It’s back! The blog advent calendar. I enjoyed last year’s blog theme last year—re-reading twenty-four books of my youth—so much, so this year I’m applying the same approach to short stories, trawling through a myriad bunch of collections and anthologies I’ve read in the last few years.
December 21st: Guts by Chuck Palahniuk
Tell me about your first time: This story – this bloody story – got me suspended from school internet for three days.
Context: my family are weird, and so we didn’t have the internet. Literally my only access to the internet was at school (and later sixth form college). Can you imagine the only pornography you having access to is the thumbnails of a cached google image search (because they weren’t blocked, in case you’re wondering). (Plus you had to save them to floppy disc, which took ages, all while really hoping that no teachers wandered by, or basically anybody you knew.) So, getting banned put quite a crimp in my sex life.
Worse, when you got banned you had to go see the IT technicians all the way down at the computer hub, and ask why you were banned. Which meant a heart-palpitating walk of terror, imagining all the dodgy things it might be.
Turns out, it was Guts.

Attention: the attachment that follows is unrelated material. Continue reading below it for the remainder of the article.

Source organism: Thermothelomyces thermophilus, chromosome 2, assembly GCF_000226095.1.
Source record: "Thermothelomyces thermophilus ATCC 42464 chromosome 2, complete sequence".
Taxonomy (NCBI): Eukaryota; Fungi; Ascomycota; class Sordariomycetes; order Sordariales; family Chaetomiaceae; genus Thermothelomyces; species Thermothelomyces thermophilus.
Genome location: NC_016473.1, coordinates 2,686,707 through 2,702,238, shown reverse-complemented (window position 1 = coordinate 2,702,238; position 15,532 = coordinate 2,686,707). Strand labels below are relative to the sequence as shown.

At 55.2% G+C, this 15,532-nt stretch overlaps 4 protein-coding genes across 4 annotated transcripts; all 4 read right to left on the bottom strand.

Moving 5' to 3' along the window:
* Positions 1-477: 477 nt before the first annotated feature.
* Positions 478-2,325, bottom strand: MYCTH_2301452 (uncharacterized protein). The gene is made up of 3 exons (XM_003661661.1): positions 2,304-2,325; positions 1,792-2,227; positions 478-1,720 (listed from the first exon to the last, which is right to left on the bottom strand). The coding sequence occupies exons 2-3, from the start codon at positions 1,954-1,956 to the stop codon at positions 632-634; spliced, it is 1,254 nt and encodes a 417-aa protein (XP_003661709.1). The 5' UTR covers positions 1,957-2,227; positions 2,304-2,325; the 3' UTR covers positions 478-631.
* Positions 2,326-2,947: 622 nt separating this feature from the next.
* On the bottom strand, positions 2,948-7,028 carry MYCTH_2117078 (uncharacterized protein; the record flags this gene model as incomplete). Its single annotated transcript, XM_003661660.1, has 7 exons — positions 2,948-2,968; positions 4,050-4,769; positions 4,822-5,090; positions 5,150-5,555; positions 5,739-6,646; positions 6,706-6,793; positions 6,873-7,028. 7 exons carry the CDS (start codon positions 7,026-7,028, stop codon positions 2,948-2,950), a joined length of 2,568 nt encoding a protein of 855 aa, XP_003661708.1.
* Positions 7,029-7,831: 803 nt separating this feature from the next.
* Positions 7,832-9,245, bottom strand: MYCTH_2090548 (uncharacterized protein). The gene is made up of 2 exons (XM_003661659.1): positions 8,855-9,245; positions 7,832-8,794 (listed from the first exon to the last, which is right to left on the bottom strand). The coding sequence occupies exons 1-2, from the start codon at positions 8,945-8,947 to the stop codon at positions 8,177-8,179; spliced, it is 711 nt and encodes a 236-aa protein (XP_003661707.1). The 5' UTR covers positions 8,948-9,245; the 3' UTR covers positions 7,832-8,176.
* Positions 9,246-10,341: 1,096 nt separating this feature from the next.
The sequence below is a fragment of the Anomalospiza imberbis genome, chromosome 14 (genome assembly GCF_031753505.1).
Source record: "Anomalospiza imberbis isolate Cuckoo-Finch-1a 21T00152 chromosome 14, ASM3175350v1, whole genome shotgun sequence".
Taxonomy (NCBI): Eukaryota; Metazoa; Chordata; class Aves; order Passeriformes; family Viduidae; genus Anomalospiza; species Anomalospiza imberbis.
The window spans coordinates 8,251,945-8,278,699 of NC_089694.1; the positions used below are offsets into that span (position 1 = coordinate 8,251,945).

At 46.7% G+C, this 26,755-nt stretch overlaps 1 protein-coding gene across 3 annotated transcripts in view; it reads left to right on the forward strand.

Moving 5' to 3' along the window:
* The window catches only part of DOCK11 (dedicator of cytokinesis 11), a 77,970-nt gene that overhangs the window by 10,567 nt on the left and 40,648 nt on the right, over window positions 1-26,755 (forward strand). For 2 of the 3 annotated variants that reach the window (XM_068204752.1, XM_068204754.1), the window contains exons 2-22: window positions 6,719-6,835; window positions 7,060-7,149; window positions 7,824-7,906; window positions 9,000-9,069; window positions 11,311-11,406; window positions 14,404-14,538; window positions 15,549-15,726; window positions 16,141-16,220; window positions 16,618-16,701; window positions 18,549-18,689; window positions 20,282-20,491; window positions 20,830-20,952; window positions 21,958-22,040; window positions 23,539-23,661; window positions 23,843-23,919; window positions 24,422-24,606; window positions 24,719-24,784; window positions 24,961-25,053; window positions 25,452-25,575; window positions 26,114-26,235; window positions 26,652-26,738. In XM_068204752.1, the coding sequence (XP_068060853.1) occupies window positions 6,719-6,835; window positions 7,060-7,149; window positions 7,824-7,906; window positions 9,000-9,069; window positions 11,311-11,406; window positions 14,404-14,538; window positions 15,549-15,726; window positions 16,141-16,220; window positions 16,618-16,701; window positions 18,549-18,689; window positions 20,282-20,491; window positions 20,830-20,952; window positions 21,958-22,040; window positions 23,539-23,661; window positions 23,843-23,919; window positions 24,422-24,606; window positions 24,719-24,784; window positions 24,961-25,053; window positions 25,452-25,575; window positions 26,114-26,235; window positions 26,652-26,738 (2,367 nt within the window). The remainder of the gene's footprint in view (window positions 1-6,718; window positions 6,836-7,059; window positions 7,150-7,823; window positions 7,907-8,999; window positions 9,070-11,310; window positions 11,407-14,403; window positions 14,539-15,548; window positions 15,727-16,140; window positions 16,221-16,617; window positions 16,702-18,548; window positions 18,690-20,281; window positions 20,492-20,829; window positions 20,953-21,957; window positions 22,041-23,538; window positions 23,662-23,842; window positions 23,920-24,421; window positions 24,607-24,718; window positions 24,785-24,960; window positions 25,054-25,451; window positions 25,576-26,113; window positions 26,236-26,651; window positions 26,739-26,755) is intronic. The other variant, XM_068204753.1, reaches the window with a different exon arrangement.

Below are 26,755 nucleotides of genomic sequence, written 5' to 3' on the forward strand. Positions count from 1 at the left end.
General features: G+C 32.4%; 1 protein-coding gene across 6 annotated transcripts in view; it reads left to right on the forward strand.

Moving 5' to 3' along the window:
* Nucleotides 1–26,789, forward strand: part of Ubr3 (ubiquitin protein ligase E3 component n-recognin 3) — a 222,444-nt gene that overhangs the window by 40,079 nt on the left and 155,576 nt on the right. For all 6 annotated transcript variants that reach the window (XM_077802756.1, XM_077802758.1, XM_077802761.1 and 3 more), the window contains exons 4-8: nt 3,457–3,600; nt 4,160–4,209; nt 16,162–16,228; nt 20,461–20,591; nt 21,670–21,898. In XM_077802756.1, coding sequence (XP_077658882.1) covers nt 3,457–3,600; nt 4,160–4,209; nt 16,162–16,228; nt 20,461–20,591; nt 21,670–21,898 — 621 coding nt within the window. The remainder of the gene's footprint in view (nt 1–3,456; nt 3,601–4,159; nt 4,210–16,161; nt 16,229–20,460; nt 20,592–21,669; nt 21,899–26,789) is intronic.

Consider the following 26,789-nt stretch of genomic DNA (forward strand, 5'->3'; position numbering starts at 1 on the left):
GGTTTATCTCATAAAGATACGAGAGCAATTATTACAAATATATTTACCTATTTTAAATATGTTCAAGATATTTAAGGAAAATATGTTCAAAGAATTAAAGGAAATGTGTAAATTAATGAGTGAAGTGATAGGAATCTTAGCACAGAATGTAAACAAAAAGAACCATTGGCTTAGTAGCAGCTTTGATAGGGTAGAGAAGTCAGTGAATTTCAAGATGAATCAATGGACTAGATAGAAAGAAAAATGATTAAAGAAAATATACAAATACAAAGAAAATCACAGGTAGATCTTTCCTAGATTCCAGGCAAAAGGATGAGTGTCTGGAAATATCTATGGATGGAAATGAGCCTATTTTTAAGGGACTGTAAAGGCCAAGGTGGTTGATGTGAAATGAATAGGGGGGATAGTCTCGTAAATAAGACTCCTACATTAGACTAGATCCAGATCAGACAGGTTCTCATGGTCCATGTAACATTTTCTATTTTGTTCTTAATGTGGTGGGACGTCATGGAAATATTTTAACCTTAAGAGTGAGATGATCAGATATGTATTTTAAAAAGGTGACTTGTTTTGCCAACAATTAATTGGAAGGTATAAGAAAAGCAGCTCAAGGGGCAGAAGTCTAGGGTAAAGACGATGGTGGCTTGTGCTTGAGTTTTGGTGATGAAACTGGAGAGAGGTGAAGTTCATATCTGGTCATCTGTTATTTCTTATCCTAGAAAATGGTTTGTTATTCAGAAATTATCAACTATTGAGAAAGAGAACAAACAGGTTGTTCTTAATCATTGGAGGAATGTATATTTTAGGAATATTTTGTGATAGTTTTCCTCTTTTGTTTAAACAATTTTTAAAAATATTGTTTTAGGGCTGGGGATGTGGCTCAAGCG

See, Guts did the rounds of our student email, like the dirty bits from paperbacks that people talk about sharing around the playground.* It was that for the digital age. I can’t really remember what we understood the story to be – we definitely knew it was fiction, because all of us geeks in the Film Studies class knew exactly who Chuck Palahniuk was (i.e. he wrote the Fight Club novel and obviously nothing else of worth ever, because they hadn’t adapted anything else into a film, and we were sixteen, and that was how you worked out if a book was worth anything**) but the jury was still out on whether this was a true story, somehow. It had that quality of urban legends. And so it circulated, within the school, until I made the mistake of trying to send it outside the school, and it got flagged for obscene content.
It was embarrassing, but only like halfway down the list of embarrassing things it could have been. The technicians presented me with a printout, made me stammer an apology, and then banned me for three days as a punishment. No doubt they were secretly highly entertained; it was probably one of them started the chain in the first place.***
(Mind you, Guts is where I also learned the phrase ‘esprit de l’escalier’. Because, y’know, culture.)
Sum it up: I actually don’t think I should. I think you should read it. But if this whets your appetite: this story is infamous for causing people to faint during readings.
Give me a quote: [Because contextless, this will mean nothing, and to everyone else…] “If I told you how it tasted, you would never, ever again eat calamari.”
Second reading: I’m the internet generation. We’ve seen everything. We were raised on Meatspin. We’ve seen Tubgirl and the Pain Olympics. I mean, how bad can it be?